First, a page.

nature of the latter’s liability under the performance bond.

Article 2082. The bondsman who is to be offered in virtue of a provision of law or of a judicial order shall
have the qualifications prescribed in article 2056 and in special laws. (1854a)

Article 2083. If the person bound to give a bond in the cases of the preceding article, should not be able
to do so, a pledge or mortgage considered sufficient to cover his obligation shall be admitted in lieu
thereof. (1855)

Article 2084. A judicial bondsman cannot demand the exhaustion of the property of the principal debtor.
A sub-surety in the same case, cannot demand the exhaustion of the property of the debtor or of the
surety.

Article 2085. The following requisites are essential to the contracts of pledge and mortgage:

(1) That they be constituted to secure the fulfillment of a principal obligation;

(2) That the pledgor or mortgagor be the absolute owner of the thing pledged or
mortgaged;

(3) That the persons constituting the pledge or mortgage have the free disposal of their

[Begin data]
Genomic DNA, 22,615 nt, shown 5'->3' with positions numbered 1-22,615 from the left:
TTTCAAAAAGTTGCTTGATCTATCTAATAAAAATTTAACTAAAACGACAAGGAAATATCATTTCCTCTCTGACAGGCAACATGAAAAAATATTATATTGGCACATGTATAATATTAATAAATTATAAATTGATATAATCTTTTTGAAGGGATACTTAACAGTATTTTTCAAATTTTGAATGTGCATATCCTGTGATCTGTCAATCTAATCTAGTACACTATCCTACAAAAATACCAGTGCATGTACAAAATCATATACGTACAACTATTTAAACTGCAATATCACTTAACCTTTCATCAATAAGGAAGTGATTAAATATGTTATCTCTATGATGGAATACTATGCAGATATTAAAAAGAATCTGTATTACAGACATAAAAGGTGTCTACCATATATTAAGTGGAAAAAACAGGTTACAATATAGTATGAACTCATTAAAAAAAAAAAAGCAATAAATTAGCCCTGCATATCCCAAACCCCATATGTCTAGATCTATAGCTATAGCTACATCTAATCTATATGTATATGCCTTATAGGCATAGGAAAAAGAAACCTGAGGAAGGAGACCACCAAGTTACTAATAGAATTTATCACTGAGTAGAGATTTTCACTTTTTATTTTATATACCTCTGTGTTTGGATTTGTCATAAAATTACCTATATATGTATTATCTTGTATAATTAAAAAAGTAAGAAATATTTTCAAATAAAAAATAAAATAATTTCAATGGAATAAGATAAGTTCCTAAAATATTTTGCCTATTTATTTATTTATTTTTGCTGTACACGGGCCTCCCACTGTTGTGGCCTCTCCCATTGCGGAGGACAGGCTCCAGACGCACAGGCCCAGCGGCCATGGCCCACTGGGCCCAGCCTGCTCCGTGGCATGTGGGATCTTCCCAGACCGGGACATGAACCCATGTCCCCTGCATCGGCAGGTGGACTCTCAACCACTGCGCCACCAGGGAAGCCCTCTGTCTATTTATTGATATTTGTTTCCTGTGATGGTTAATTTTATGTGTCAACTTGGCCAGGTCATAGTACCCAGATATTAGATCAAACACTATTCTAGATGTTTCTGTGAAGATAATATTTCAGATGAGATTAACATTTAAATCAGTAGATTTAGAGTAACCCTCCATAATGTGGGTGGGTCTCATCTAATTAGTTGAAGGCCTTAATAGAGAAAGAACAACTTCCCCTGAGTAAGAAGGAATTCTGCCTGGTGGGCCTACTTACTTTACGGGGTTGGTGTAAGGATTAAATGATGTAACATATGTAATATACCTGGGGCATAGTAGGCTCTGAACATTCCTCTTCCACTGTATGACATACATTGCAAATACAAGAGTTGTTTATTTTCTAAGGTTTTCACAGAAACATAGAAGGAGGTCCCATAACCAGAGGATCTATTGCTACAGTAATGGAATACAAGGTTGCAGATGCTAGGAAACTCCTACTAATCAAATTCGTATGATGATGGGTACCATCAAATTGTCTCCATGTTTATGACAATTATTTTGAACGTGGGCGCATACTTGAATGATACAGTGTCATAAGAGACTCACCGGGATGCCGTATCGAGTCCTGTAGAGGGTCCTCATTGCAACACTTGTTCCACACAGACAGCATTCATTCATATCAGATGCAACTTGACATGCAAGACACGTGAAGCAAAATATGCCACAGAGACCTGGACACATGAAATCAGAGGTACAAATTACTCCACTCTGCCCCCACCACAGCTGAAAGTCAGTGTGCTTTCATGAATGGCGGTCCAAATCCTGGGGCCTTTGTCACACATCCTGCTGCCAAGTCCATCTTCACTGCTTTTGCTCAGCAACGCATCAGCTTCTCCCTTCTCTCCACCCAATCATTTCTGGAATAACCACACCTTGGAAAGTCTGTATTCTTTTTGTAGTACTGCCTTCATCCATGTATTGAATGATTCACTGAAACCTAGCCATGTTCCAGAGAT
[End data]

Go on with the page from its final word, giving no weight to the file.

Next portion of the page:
property, and in the absence thereof, that they be legally authorized for the purpose.

Third persons who are not parties to the principal obligation may secure the latter by pledging or
mortgaging their own property. (1857)

Article 2086. The provisions of article 2052 are applicable to a pledge or mortgage. (n)

Article 2087. It is also of the essence of these contracts that when the principal obligation becomes due,
the things in which the pledge or mortgage consists may be alienated for the payment to the creditor.
(1858)

Article 2088. The creditor cannot appropriate the things given by way of pledge or mortgage, or dispose
of them. Any stipulation to the contrary is null and void. (1859a)

Article 2089. A pledge or mortgage is indivisible, even though the debt may be divided among the
successors in interest of the debtor or of the creditor.

Therefore, the debtor's heir who has paid a part of the debt cannot ask for the proportionate
extinguishment of the pledge or mortgage as long as the debt is not completely satisfied.

Neither can the creditor's heir who received his share of the debt return the pledge or cancel the
mortgage, to the prejudice of the other heirs who have not been paid.

From these provisions is excepted the case in which, there being several things given in mortgage or